The Impressionists – Introducing ‘Le Flâneur’

We’ve explored how painters like Renoir and Degas concerned themselves with capturing scenes of the capital by day and by night, an occupation which stemmed from Paris opening like a cultural flower in the mid-19th century – its new environs practically buzzing with diversions to catch the eye. The monolithic intentions of city planner Baron Charles Hausmann spawned grand boulevards, squares and plazas – all of which created an urban playground for those in its sprawling network. In my introductory article, I briefly mentioned the ‘flâneur’ in passing as an arm of Baudelaire’s social studies. I intend to bring this character to life through a brief sketch of the century’s much emulated ‘man of the moment’.

Figures, including a self-portrait (detail), Édouard Manet, Music in the Tuileries Gardens, 1862, oil on canvas, 76.2 x 118.1 cm (The National Gallery, London)

In the writings of Charles Baudelaire (1821-1867), Baudelaire makes evident the existence of the social observer and interpreter. In Parisian society, the artistic aim was to define and describe the new phenomenon of modernity which established itself against an urban environment and “crowd” culture of participants and spectators. Baudelaire has urged painters to capture their ‘own time’ given the transitory crisis of content and technique1and believed the ‘hero of modern life’2 to be well-educated, cultivated, amongst the bohemian and an outsider, this criteria manifested itself in ‘le flâneur’ or ‘dandy’3.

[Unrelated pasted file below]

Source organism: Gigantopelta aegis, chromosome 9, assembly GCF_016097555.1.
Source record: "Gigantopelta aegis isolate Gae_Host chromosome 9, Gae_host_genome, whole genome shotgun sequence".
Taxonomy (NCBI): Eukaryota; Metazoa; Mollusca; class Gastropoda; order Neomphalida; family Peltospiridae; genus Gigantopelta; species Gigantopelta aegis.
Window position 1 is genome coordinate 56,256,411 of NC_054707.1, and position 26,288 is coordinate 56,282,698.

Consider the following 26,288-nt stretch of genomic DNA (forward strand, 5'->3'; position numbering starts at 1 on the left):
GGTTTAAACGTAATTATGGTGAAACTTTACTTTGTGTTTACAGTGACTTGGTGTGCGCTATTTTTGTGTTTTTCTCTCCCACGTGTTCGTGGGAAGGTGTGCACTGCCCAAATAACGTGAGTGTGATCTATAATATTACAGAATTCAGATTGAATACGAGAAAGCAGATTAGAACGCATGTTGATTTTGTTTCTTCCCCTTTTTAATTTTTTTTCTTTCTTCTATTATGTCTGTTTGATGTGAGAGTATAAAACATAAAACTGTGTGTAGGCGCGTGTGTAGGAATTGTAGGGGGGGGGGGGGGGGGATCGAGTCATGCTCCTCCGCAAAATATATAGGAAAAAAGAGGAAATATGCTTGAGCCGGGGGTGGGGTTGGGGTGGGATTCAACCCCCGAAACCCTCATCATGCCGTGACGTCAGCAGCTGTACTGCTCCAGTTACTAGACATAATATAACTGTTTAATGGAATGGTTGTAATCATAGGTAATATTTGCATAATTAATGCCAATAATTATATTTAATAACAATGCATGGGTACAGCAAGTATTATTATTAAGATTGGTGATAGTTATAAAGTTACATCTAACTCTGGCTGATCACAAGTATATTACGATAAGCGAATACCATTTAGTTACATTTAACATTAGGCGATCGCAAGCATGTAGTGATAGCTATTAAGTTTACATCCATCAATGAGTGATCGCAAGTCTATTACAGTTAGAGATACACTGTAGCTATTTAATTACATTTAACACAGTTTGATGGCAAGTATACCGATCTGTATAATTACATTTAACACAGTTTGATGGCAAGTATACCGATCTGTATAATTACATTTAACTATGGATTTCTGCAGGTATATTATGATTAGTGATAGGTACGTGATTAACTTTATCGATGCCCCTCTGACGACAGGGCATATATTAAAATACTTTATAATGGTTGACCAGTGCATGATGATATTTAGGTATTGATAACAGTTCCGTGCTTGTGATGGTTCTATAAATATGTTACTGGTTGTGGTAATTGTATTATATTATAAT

“Le Flâneur” – Paul Gavarni, 1842.

The dandy straddled society, belonging neither to the bourgeoisie or ‘crowd’ but standing apart from it and watching. Given distinction, the dandy was free to walk the city at his own leisure and observe the passer’s by and polite society at large from their own vantage point. They became a source in themselves given this watchful presence and access to all forms of leisure across Paris. Haussmann’s arcades promoted the culture of spectacle and looking, of being observed in public and assessed at a glance4. This ties in with the expansion of the press and of gossip columns in the 19th century.


Images from ‘Physiology of the Flâneur’, Louis Huart, 1841

Baudelaire identifies the dandy through his dress, in a new uniform of ‘habit noir’5, a distinguished black suit giving him status and an air of worldly sophistication. The dandy embodies the notion of casual observation and this motif runs through leisure painting of the nineteenth-century. The viewer of ‘Place de la Concorde’, ‘Dance at le Moulin de la Gallette’ and ‘Woman on a Cafe Terrace in the Evening’ are a party to this form of observation and commentary, whilst the motif of the dandy or gentleman links these displays of leisure together.

Place de la Concorde’, ‘Dance at le Moulin de la Gallette’ and ‘Woman on a Cafe Terrace in the Evening’, Degas.

Thank You-2

Toxic Renaissance Relationships here…
The start of the Omega Workshops in the 20th century here…
How the Virgin Mary appeared in Medieval Art here…

You can tweet me @she_noted, gain little insights in pictures from @she.noted or find my blog’s facebook page @shenoted – it’s always so lovely to hear from you!

Sources Used: 

(1) B. Barber and M. Gargas McGrath, The Artist and Political Vision (Transaction Publishers, 1991), p. 33.

(2) F. Frascina, C. Harrison and D. Paul, Modern Art and Modernism: A Critical Anthology (SAGE, 1982), pp. 17-18.

(3) K. Tester (ed), The Flâneur (Pyschology Press, 1994), Introduction.

(4) D. Harvey, Paris, Capital of Modernity (Routledge, 2004), pp. 209-213.

(5) M. Manoosh, Baudelaire and Caricature: From the Comic to an Art of Modernity (Penn State Press, 22 1992), p. 148.

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